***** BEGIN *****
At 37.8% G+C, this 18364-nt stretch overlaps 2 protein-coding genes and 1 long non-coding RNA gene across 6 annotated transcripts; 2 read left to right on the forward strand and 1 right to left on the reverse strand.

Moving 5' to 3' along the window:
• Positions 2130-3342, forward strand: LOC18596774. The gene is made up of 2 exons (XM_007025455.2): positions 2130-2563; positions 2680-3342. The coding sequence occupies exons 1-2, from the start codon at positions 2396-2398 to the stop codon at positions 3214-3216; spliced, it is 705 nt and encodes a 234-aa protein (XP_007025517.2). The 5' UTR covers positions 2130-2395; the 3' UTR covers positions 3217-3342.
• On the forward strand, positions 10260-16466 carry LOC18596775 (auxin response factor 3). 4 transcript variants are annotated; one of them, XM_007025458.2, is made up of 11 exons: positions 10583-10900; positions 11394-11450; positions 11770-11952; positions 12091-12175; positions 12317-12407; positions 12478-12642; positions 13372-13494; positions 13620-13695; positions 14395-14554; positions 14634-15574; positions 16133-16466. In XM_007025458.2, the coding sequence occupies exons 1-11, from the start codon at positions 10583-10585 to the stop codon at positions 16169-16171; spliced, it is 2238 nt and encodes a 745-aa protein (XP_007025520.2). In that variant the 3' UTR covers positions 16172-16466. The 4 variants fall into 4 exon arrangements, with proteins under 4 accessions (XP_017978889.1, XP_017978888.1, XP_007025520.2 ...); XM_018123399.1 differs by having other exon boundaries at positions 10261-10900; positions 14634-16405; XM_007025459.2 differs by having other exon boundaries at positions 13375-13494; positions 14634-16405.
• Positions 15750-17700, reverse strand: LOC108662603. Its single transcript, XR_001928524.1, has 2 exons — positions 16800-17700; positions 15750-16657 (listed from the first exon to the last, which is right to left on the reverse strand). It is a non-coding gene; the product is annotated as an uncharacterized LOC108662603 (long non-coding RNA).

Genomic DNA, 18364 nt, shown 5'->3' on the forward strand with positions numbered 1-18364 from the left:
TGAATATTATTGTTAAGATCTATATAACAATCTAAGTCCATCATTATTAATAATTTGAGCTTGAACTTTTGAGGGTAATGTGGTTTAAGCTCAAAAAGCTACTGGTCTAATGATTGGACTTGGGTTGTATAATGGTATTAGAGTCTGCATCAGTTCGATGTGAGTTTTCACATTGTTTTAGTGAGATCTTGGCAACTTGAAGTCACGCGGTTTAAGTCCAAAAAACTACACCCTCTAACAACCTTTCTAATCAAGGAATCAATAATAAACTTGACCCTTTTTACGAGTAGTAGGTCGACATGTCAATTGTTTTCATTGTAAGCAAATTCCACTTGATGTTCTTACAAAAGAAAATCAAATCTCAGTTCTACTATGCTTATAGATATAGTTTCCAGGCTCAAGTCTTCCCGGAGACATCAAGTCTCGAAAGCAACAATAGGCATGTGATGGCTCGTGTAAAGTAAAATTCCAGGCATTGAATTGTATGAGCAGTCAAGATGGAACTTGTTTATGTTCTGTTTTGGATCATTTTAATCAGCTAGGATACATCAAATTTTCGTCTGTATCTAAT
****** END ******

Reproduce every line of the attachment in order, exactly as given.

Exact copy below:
At 37.8% G+C, this 18364-nt stretch overlaps 2 protein-coding genes and 1 long non-coding RNA gene across 6 annotated transcripts; 2 read left to right on the forward strand and 1 right to left on the reverse strand.

Moving 5' to 3' along the window:
• Positions 2130-3342, forward strand: LOC18596774. The gene is made up of 2 exons (XM_007025455.2): positions 2130-2563; positions 2680-3342. The coding sequence occupies exons 1-2, from the start codon at positions 2396-2398 to the stop codon at positions 3214-3216; spliced, it is 705 nt and encodes a 234-aa protein (XP_007025517.2). The 5' UTR covers positions 2130-2395; the 3' UTR covers positions 3217-3342.
• On the forward strand, positions 10260-16466 carry LOC18596775 (auxin response factor 3). 4 transcript variants are annotated; one of them, XM_007025458.2, is made up of 11 exons: positions 10583-10900; positions 11394-11450; positions 11770-11952; positions 12091-12175; positions 12317-12407; positions 12478-12642; positions 13372-13494; positions 13620-13695; positions 14395-14554; positions 14634-15574; positions 16133-16466. In XM_007025458.2, the coding sequence occupies exons 1-11, from the start codon at positions 10583-10585 to the stop codon at positions 16169-16171; spliced, it is 2238 nt and encodes a 745-aa protein (XP_007025520.2). In that variant the 3' UTR covers positions 16172-16466. The 4 variants fall into 4 exon arrangements, with proteins under 4 accessions (XP_017978889.1, XP_017978888.1, XP_007025520.2 ...); XM_018123399.1 differs by having other exon boundaries at positions 10261-10900; positions 14634-16405; XM_007025459.2 differs by having other exon boundaries at positions 13375-13494; positions 14634-16405.
• Positions 15750-17700, reverse strand: LOC108662603. Its single transcript, XR_001928524.1, has 2 exons — positions 16800-17700; positions 15750-16657 (listed from the first exon to the last, which is right to left on the reverse strand). It is a non-coding gene; the product is annotated as an uncharacterized LOC108662603 (long non-coding RNA).

Genomic DNA, 18364 nt, shown 5'->3' on the forward strand with positions numbered 1-18364 from the left:
TGAATATTATTGTTAAGATCTATATAACAATCTAAGTCCATCATTATTAATAATTTGAGCTTGAACTTTTGAGGGTAATGTGGTTTAAGCTCAAAAAGCTACTGGTCTAATGATTGGACTTGGGTTGTATAATGGTATTAGAGTCTGCATCAGTTCGATGTGAGTTTTCACATTGTTTTAGTGAGATCTTGGCAACTTGAAGTCACGCGGTTTAAGTCCAAAAAACTACACCCTCTAACAACCTTTCTAATCAAGGAATCAATAATAAACTTGACCCTTTTTACGAGTAGTAGGTCGACATGTCAATTGTTTTCATTGTAAGCAAATTCCACTTGATGTTCTTACAAAAGAAAATCAAATCTCAGTTCTACTATGCTTATAGATATAGTTTCCAGGCTCAAGTCTTCCCGGAGACATCAAGTCTCGAAAGCAACAATAGGCATGTGATGGCTCGTGTAAAGTAAAATTCCAGGCATTGAATTGTATGAGCAGTCAAGATGGAACTTGTTTATGTTCTGTTTTGGATCATTTTAATCAGCTAGGATACATCAAATTTTCGTCTGTATCTAAT